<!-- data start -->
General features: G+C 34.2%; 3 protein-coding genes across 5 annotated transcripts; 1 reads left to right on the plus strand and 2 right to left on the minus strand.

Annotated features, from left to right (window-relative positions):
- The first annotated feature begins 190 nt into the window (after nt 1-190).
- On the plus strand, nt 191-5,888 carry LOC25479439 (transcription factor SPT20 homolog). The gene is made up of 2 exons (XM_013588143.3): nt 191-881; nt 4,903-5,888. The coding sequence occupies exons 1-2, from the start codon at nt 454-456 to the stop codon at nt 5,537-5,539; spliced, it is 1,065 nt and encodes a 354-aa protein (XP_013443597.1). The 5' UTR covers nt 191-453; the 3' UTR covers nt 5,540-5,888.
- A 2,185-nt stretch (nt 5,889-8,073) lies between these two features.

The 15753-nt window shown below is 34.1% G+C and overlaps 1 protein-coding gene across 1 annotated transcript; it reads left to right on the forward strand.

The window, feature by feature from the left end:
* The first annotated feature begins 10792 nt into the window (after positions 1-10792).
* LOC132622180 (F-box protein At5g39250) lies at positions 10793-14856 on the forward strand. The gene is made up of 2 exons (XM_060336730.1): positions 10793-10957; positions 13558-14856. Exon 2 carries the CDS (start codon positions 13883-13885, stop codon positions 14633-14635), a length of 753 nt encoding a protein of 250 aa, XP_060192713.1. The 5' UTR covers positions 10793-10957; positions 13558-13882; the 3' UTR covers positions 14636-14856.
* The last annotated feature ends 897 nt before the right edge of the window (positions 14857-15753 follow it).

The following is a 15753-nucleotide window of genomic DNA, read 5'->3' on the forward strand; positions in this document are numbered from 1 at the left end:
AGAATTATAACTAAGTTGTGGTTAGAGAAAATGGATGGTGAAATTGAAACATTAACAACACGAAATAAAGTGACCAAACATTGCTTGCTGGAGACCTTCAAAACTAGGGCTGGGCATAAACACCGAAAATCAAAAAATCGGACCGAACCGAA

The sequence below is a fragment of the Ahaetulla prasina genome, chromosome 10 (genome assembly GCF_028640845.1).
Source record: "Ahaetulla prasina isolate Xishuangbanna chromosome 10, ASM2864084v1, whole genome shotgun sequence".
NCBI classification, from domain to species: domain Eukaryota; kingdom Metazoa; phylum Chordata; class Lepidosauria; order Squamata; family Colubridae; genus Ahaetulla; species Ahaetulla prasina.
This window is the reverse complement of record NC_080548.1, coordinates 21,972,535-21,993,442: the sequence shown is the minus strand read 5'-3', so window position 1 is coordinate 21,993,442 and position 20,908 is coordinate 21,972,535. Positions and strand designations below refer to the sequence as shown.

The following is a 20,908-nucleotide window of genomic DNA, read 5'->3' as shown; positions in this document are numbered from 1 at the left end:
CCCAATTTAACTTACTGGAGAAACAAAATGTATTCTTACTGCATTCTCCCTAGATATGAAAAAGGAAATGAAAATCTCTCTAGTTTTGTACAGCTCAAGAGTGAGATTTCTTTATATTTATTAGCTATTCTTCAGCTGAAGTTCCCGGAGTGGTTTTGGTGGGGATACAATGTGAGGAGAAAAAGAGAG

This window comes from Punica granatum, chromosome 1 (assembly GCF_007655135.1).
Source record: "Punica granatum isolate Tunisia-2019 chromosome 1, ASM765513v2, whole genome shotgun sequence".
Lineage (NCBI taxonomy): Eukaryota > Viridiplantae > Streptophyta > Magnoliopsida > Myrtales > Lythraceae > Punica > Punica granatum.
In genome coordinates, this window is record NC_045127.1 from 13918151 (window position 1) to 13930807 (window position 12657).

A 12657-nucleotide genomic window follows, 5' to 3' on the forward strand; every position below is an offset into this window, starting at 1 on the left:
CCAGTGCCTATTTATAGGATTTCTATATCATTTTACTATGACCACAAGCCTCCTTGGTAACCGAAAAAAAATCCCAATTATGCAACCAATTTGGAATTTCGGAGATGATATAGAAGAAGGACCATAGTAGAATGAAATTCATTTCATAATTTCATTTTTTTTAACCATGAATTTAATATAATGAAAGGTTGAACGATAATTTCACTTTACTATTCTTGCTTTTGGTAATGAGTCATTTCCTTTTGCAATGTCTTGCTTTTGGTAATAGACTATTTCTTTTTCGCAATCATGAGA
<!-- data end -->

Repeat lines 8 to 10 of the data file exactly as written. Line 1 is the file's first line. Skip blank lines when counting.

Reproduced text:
* The first annotated feature begins 10792 nt into the window (after positions 1-10792).
* LOC132622180 (F-box protein At5g39250) lies at positions 10793-14856 on the forward strand. The gene is made up of 2 exons (XM_060336730.1): positions 10793-10957; positions 13558-14856. Exon 2 carries the CDS (start codon positions 13883-13885, stop codon positions 14633-14635), a length of 753 nt encoding a protein of 250 aa, XP_060192713.1. The 5' UTR covers positions 10793-10957; positions 13558-13882; the 3' UTR covers positions 14636-14856.
* The last annotated feature ends 897 nt before the right edge of the window (positions 14857-15753 follow it).